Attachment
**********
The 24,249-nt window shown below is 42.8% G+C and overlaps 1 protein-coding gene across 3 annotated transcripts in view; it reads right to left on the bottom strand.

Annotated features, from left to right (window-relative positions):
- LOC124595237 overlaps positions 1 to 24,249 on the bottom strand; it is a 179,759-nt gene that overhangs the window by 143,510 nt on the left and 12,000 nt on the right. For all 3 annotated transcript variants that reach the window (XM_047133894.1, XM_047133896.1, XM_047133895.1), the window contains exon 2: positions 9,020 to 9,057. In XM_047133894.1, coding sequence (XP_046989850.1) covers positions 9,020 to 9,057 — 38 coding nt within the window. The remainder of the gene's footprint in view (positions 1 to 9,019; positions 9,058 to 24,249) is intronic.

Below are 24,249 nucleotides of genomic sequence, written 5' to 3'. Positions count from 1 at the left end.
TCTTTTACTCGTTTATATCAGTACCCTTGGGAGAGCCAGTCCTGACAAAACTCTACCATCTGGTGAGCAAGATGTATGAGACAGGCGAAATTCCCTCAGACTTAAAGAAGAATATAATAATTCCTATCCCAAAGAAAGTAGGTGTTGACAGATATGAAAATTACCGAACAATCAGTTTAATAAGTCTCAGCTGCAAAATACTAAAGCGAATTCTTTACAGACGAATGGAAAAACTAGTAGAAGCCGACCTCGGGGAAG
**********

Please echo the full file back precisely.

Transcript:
The 24,249-nt window shown below is 42.8% G+C and overlaps 1 protein-coding gene across 3 annotated transcripts in view; it reads right to left on the bottom strand.

Annotated features, from left to right (window-relative positions):
- LOC124595237 overlaps positions 1 to 24,249 on the bottom strand; it is a 179,759-nt gene that overhangs the window by 143,510 nt on the left and 12,000 nt on the right. For all 3 annotated transcript variants that reach the window (XM_047133894.1, XM_047133896.1, XM_047133895.1), the window contains exon 2: positions 9,020 to 9,057. In XM_047133894.1, coding sequence (XP_046989850.1) covers positions 9,020 to 9,057 — 38 coding nt within the window. The remainder of the gene's footprint in view (positions 1 to 9,019; positions 9,058 to 24,249) is intronic.

Below are 24,249 nucleotides of genomic sequence, written 5' to 3'. Positions count from 1 at the left end.
TCTTTTACTCGTTTATATCAGTACCCTTGGGAGAGCCAGTCCTGACAAAACTCTACCATCTGGTGAGCAAGATGTATGAGACAGGCGAAATTCCCTCAGACTTAAAGAAGAATATAATAATTCCTATCCCAAAGAAAGTAGGTGTTGACAGATATGAAAATTACCGAACAATCAGTTTAATAAGTCTCAGCTGCAAAATACTAAAGCGAATTCTTTACAGACGAATGGAAAAACTAGTAGAAGCCGACCTCGGGGAAG